"Korea: Cyber War Vortex" Seminar

9.05.17
GA

Korea’s Cyber War Vortex: Seminar 19 May 2017

Public Seminar: 11.00am to 1230pm Friday 19 May

VENUE: Building 30-LT04

Click here to RSVP

 The Korean Peninsula has become a “peace time” test bed for offensive cyber operations targeting civil society, critical infrastructure (nuclear power stations) and military forces (ballistic missiles). This is an alarming development  given that the peninsula is the location of the single most dangerous strategic confrontation in the world, in terms of the forces concentrated in a single area, associated high states of alert, and almost weekly threats of war from one side. At the same time, South Korea has taken a leading role in international diplomacy for a free and open internet and has set some useful benchmarks for national cyber security policy that other countries might emulate.  Professor Greg Austin will give an overview of these developments, including reflections on how the  actual use of cyber weapons (“force short of war”) and diplomatic imperatives of cyber space are transforming the character of the military and strategic confrontation. The seminar is an event of the Research Group on Cyber War and Peace at UNSW Canberra.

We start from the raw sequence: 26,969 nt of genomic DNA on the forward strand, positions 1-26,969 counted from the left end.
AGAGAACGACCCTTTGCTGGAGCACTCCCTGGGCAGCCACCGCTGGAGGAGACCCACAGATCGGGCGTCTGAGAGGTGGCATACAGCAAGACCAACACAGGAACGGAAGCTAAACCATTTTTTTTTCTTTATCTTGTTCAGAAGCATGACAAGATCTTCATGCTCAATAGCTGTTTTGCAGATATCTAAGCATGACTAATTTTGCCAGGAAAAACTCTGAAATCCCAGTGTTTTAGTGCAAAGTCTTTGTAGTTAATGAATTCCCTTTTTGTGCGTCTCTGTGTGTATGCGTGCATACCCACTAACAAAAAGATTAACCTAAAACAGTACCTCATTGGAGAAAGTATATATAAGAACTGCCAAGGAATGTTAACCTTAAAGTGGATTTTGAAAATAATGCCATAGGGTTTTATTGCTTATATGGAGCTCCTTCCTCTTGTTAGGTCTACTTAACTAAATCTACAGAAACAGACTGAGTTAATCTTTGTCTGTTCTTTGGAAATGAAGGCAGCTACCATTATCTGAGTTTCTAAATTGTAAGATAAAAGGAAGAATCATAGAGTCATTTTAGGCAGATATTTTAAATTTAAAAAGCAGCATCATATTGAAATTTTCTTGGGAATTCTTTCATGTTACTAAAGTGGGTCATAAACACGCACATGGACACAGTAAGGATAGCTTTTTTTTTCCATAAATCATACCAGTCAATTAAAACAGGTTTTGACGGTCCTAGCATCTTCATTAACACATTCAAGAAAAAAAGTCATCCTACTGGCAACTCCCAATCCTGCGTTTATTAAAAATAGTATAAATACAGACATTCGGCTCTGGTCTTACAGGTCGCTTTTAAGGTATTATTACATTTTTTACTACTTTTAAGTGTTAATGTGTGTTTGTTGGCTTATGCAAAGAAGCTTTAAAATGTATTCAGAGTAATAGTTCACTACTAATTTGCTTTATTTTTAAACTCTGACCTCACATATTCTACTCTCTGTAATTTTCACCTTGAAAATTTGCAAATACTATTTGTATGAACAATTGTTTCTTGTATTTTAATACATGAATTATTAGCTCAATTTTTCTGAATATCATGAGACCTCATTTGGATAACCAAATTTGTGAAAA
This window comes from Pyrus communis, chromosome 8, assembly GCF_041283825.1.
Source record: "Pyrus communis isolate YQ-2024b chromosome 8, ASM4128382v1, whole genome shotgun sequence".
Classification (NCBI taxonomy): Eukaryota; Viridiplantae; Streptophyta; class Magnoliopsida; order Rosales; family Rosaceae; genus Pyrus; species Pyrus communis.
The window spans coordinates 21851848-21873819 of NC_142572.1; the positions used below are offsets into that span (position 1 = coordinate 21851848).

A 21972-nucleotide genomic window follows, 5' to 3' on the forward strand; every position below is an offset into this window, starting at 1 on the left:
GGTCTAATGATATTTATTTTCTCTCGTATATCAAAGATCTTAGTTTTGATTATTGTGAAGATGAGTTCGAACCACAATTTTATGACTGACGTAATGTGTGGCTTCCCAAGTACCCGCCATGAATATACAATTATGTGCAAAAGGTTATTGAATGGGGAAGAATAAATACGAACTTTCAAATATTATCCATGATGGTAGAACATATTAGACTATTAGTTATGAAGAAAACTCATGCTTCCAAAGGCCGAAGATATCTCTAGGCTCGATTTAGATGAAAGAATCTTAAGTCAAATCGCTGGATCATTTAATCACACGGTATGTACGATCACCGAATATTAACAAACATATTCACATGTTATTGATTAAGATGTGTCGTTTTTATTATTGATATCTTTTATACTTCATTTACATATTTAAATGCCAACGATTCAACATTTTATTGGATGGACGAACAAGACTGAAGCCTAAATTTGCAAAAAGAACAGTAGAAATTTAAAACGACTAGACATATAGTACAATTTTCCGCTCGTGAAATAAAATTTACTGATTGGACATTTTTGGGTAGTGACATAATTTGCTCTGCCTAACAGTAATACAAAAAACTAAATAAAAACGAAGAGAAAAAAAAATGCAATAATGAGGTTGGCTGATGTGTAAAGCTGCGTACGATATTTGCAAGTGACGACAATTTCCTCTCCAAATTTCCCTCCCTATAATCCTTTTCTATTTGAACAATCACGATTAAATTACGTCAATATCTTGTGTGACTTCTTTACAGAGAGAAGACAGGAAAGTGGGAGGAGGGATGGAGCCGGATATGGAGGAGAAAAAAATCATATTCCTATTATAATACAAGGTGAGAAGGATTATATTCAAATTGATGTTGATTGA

Dr Austinisa Professor in the Australian Centre for Cyber Security at the University of New South Wales (Canberra). He concurrently serves as a Professorial Fellow with the EastWest Institute (EWI) in New York.  He has published six books on Asian security affairs (five are on China, one on Russia), each with a strong interdisciplinary focus; and one additional edited volume on energy security. His current research interests include cyber strategy and diplomacy, security policies of China and Russia, countering violent extremism, and national security ethics. He has held posts in Australian security policy as Ministerial adviser, parliamentary committee secretary, international intelligence liaison officer and intelligence analyst. He led UNSW efforts to set up Australia’s first Master’s degree in cyber war and peace. He teaches courses in “Cyber Security in Asia”, “Australian Cyber Diplomacy”, “Australian Cyber Forces” and “Cyber Policy in China”.  He is currently writing a book on cyber security in China with Springer publishers.

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